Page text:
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Quote:
Originally Posted by Prophet of Glennie View Post
That's encouraging but top 20 seems like a strech. I'd love to see a team like that there but it's a long way to go.
I don't know if it is that impossible. Their rise to #40 seems indicative of some good development. They also have better youth teams than other teams around there, except for maybe Belgium and the Netherlands.

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04-24-2011, 03:34 AM
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Originally Posted by Franck View Post
Having seen the rapid ascent that Denmark have done the past 20 years, I wouldn't say that anything would be a strech. All it takes is a lot of hard work from some very dedicated individuals.

Besides, becoming top 20 sounds a lot more dramatic than it actually is, a top team in the WC Division 1 would be considered top 20, all it takes to get there is to be better than nations like Italy, Hungary and Kazakhstan.
Italy, Hungary, and Kazakhstan can all play competitively against the top level nations though. New Zealand is VERY far away from that.

When was the last time New Zealand even made it to Div. 1?

It's such a small country that even if they really embraced the sport I see them having a hard time competing in Div. 1 for a promotion to the Elite division.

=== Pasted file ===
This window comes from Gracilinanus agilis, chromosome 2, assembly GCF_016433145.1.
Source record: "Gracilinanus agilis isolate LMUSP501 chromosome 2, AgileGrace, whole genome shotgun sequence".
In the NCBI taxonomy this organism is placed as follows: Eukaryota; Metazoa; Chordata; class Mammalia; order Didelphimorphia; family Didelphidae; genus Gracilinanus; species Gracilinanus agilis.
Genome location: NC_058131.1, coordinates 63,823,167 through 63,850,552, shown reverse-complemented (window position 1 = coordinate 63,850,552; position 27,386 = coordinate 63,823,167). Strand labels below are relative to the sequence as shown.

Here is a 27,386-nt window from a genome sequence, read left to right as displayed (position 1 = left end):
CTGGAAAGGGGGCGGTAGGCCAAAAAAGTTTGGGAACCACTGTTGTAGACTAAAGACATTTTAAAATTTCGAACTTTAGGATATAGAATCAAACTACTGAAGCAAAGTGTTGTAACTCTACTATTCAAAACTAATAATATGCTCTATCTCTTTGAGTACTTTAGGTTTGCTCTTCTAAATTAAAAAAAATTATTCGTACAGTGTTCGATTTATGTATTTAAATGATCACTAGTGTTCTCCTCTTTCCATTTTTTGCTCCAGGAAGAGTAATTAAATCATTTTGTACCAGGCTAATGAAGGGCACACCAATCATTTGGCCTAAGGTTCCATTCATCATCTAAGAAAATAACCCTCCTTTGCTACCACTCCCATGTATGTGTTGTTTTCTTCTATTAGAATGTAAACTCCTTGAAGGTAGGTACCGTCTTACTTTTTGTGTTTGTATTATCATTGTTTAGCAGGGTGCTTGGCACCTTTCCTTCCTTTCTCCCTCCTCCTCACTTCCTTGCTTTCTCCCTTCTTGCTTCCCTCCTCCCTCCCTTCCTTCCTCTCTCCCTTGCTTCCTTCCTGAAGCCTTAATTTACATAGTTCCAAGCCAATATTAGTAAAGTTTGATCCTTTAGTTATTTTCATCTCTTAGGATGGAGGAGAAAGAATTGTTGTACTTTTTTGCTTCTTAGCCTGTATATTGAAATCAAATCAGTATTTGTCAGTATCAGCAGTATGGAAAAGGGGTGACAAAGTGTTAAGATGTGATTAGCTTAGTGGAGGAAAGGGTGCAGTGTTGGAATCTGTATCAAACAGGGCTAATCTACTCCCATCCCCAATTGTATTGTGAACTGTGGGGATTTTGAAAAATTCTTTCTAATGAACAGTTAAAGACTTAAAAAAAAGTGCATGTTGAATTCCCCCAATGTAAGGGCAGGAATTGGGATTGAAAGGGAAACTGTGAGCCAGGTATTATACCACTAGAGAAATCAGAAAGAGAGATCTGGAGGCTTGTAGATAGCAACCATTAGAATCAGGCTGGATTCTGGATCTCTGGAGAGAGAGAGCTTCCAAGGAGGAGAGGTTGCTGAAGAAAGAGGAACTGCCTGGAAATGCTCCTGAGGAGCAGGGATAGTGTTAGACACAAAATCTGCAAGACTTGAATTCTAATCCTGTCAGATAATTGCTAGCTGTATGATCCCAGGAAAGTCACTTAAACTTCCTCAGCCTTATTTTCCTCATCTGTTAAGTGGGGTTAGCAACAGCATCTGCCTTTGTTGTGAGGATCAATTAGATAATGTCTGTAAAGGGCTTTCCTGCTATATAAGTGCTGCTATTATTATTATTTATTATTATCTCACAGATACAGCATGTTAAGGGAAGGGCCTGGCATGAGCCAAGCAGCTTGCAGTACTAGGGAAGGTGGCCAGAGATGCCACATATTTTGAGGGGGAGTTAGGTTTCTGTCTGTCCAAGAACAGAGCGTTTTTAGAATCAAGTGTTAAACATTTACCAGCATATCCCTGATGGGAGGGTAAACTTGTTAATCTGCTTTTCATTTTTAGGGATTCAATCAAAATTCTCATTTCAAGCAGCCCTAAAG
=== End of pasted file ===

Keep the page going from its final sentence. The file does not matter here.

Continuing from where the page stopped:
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04-27-2011, 05:18 PM
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04-27-2011, 06:27 PM
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I would love the chance to see the Haka performed against Canada. Hopefully New Zealand will continue to grow their hockey program.


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Old
04-27-2011, 07:39 PM
  #13
kaiser matias
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Quote:
Originally Posted by EbencoyE View Post
Italy, Hungary, and Kazakhstan can all play competitively against the top level nations though. New Zealand is VERY far away from that.

When was the last time New Zealand even made it to Div. 1?

It's such a small country that even if they really embraced the sport I see them having a hard time competing in Div. 1 for a promotion to the Elite division.
New Zealand has never made Division I. Australia is only going to that level for the second time next year (lost all their games in 2009).

However if the sport is developed there, New Zealand could indeed go for Division I, and fight to stay there. Population is not that big of a concern; Latvia, who often makes it into the qualification round of the elite level, only has 2 million people, while New Zealand has 4 million.

The fact that New Zealand has their own domestic league is a big factor in the success of hockey there. There has been discussion about bringing in a New Zealand team to the Australian league, which is of a far better calibre (Rob Zamuner played there a few years back, among others). If that were to ever go through, it would really help New Zealand. Just look at what has happened to Hungary (promoted to elite division for the first time in 70 years back in 2009) and Croatia (almost made jump to Division I this year, probably will next year) when they had teams entered into the Austrian league. A commitment to the sport also helped, but playing in a higher calibre league is also important.